Transfers: Going Mad

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Hard to know what Wenger makes of this transfer pandemic, isn’t it?

The great man has kept radio silence over the last week, presumably either because he’s off on business or because he’s staggering around Blackpool half cut wearing a Kiss Me Quick hat.

But we can guess: For a man who has long (and correctly, in my view) espoused common sense in the running of a football club, this mayhem must be deeply discomforting.

Live by your means, that’s his maxim, and he has always done that.

Real Madrid’s claim that these transfers pay for themselves is hard to believe with the eye-watering numbers that promise to change hands – £140m thus far. I mean, if an £80m transfer made financial sense, why don’t all clubs do it?

I suppose the answer to that is, for Madrid, it just does. Their fanbase is truly global, and with all due respect to the great Italian and English clubs, nothing touches them for glamour and history. Nine European Cups says it all.

Doesn’t make it right, though. In a summer when Wenger is presumably working in the £5m-£15m range, these kinds of deals will not help one jot. The market is further skewed by petro-dollars and dinars. This is going to be a tough summer for Wenger, I suspect. Not so much because his targets will be snaffled – he always manages to pull a relative unknown out the bag (Nasri, Sagna, the list goes on). But more because the sheer greed of footballers and agents will doubtless fuel the demands when there are millions being spent across Europe. Britain’s tax changes and the weakness of Sterling add to that, when you’re buying outside the UK.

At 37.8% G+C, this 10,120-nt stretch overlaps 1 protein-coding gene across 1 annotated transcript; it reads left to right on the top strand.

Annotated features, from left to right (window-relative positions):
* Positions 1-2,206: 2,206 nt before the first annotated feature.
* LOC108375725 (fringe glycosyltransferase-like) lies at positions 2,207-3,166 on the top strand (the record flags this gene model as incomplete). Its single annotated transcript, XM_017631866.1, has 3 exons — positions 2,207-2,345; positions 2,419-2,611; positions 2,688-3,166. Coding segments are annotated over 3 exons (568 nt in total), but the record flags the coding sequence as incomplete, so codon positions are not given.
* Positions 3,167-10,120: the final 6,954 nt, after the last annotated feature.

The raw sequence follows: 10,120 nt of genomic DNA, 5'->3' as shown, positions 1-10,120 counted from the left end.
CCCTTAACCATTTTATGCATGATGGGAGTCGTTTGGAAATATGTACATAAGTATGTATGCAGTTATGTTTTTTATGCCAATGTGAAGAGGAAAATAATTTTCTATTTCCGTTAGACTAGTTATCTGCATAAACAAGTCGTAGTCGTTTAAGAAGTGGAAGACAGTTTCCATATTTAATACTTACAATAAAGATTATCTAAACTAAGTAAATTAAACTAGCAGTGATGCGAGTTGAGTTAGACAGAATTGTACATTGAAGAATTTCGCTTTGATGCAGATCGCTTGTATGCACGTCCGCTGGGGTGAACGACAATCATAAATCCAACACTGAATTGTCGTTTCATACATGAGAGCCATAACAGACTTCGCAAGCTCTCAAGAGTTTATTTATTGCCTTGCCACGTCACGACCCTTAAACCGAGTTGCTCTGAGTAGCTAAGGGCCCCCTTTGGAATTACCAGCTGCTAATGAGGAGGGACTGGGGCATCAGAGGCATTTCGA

For what it’s worth, on some issues I agree with Platini. The Champions League is horrendously predictable at times, principally to satisfy the wealthy clubs. He’s done something about that – and even though it might affect Arsenal, I’m not opposed to the early stages being shaken up a bit.

But I don’t see how he can realistically do much about the money being spent.

We can of course fall back on the fact that money does not buy success. That comes from having a great manager, a sensible board, and with the allowance of time to get things right (and make mistakes).

As Romford Pele said today on the Arsecast, there’s nobody better than Wenger for Arsenal at the moment. if anyone can battle the tide of money sweeping Europe, it’s him.

One more thing:

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Arsenal since about 1979. Thick, thin and all that.